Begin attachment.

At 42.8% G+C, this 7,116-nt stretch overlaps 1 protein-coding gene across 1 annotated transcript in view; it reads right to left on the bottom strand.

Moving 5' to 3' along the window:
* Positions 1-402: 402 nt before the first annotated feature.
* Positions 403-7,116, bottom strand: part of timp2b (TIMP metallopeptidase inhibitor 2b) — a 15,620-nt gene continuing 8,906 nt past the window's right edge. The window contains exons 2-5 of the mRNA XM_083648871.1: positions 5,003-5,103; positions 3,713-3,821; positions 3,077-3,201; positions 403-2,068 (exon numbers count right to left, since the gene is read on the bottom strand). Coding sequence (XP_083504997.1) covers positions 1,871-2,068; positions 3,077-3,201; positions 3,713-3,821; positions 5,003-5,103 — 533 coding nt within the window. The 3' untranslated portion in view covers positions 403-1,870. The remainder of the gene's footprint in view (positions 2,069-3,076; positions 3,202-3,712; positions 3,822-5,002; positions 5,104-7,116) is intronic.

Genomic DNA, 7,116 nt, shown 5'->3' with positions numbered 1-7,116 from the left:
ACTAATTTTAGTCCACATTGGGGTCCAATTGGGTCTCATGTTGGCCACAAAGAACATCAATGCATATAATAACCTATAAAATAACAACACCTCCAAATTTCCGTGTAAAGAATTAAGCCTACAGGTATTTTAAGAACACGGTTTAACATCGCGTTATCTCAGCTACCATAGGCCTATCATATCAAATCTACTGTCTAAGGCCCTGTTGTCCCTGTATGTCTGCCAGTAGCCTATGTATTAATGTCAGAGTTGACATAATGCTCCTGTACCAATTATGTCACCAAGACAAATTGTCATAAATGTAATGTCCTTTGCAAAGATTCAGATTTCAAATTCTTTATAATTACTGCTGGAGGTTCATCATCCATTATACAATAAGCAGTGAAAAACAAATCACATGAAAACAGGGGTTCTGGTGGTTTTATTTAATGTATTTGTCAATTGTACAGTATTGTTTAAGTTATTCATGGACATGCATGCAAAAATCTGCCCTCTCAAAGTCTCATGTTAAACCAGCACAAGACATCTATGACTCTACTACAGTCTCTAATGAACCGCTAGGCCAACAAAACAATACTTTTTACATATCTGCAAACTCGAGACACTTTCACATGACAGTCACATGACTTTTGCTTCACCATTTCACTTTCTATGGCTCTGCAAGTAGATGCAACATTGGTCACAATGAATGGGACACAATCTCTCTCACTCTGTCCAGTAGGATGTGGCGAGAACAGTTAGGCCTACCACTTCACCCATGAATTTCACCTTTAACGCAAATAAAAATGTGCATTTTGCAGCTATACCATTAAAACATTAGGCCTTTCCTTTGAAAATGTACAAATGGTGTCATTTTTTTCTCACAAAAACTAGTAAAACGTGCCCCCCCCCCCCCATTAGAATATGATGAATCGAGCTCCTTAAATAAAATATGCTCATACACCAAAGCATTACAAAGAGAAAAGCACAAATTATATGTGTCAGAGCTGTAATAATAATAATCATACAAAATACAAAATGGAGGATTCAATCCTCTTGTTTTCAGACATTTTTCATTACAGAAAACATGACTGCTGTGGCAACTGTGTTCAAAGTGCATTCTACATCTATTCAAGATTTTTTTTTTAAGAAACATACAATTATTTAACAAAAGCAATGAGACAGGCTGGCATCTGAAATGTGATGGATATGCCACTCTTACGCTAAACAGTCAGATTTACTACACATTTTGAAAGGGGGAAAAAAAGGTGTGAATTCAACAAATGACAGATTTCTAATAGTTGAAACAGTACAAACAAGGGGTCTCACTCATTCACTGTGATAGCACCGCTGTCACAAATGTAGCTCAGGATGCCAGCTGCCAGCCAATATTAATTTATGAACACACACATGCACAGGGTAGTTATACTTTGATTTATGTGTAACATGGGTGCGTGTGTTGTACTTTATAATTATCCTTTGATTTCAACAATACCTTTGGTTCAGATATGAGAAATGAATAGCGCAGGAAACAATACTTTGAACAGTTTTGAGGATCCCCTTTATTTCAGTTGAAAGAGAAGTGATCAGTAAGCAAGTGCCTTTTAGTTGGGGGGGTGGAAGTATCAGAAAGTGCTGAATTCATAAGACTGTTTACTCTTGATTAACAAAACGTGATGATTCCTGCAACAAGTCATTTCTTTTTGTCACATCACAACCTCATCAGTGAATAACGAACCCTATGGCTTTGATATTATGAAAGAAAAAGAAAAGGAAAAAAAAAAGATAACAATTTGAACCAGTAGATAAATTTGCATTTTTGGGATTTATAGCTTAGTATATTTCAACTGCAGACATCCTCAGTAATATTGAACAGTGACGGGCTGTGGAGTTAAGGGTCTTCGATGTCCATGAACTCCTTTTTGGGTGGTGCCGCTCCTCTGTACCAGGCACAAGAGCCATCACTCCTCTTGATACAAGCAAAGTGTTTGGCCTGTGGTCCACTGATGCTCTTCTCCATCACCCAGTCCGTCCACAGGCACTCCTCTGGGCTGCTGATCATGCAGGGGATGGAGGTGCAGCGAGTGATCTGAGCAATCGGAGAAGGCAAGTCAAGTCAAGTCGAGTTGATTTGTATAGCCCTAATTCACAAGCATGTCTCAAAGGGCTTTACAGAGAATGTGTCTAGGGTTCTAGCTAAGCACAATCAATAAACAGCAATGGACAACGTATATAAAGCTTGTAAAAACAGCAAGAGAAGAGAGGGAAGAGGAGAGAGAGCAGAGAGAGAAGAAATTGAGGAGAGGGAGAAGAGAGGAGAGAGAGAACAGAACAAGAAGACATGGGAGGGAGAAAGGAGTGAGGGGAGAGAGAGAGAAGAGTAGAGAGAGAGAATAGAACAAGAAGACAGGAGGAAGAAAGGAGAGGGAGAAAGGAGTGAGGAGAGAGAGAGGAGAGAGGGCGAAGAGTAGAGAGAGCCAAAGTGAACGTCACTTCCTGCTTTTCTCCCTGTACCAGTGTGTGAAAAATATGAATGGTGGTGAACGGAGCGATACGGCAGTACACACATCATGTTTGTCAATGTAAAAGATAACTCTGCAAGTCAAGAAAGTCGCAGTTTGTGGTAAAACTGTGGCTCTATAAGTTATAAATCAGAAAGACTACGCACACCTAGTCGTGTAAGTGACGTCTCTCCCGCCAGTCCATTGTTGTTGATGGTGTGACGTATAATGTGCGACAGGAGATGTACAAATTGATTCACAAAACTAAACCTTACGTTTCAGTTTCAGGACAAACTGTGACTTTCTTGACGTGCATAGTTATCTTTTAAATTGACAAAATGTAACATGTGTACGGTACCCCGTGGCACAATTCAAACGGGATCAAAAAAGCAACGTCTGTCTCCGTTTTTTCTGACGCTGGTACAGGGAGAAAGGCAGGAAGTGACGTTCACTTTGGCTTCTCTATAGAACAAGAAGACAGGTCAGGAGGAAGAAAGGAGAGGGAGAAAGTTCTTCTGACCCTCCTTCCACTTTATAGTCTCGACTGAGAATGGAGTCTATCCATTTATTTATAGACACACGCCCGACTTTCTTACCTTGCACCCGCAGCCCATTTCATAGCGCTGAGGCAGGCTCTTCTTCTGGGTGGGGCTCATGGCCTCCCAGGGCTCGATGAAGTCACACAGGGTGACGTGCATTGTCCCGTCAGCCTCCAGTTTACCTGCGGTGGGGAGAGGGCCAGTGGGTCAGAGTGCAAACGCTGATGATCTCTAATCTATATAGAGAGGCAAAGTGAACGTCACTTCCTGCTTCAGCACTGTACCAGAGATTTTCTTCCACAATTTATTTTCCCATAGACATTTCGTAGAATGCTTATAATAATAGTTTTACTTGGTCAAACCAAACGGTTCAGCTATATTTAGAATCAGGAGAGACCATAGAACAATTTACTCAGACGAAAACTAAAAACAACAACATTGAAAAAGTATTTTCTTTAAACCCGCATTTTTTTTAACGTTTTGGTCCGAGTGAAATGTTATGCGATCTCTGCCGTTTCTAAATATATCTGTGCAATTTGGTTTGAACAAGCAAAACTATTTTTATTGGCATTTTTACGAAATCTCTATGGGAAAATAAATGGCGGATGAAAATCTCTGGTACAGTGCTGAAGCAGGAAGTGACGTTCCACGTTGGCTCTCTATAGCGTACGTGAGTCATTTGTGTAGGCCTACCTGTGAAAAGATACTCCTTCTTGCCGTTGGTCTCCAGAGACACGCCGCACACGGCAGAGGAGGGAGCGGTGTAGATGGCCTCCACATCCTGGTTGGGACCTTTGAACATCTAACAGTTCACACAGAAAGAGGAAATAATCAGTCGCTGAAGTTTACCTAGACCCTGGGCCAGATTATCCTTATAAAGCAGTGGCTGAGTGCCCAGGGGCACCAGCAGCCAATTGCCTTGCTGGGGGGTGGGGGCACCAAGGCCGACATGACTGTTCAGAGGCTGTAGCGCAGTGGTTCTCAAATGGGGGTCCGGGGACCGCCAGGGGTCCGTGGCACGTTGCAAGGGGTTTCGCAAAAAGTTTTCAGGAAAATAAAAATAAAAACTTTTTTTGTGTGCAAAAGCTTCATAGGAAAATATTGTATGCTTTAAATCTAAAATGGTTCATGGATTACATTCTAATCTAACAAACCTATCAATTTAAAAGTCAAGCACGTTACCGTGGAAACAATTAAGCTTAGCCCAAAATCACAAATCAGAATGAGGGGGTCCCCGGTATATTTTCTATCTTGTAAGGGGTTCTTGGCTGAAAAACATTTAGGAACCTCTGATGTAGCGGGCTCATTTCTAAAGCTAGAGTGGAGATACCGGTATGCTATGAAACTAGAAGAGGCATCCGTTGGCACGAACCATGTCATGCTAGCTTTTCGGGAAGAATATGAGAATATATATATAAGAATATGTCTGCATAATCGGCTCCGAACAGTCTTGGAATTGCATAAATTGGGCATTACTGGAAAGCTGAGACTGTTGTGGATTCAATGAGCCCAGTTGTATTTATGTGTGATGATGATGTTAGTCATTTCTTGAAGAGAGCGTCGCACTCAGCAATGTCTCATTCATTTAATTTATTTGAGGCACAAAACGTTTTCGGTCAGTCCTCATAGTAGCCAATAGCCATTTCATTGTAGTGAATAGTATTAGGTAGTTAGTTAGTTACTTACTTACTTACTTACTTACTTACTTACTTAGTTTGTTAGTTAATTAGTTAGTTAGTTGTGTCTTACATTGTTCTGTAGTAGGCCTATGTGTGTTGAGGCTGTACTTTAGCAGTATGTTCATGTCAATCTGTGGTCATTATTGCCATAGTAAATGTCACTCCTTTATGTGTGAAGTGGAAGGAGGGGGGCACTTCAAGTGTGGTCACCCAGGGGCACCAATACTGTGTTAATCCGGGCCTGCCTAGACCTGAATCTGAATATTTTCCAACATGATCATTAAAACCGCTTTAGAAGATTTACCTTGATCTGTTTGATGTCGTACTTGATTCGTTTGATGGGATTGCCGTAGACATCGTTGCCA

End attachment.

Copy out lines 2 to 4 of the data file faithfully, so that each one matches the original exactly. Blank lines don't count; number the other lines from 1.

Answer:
Moving 5' to 3' along the window:
* Positions 1-402: 402 nt before the first annotated feature.
* Positions 403-7,116, bottom strand: part of timp2b (TIMP metallopeptidase inhibitor 2b) — a 15,620-nt gene continuing 8,906 nt past the window's right edge. The window contains exons 2-5 of the mRNA XM_083648871.1: positions 5,003-5,103; positions 3,713-3,821; positions 3,077-3,201; positions 403-2,068 (exon numbers count right to left, since the gene is read on the bottom strand). Coding sequence (XP_083504997.1) covers positions 1,871-2,068; positions 3,077-3,201; positions 3,713-3,821; positions 5,003-5,103 — 533 coding nt within the window. The 3' untranslated portion in view covers positions 403-1,870. The remainder of the gene's footprint in view (positions 2,069-3,076; positions 3,202-3,712; positions 3,822-5,002; positions 5,104-7,116) is intronic.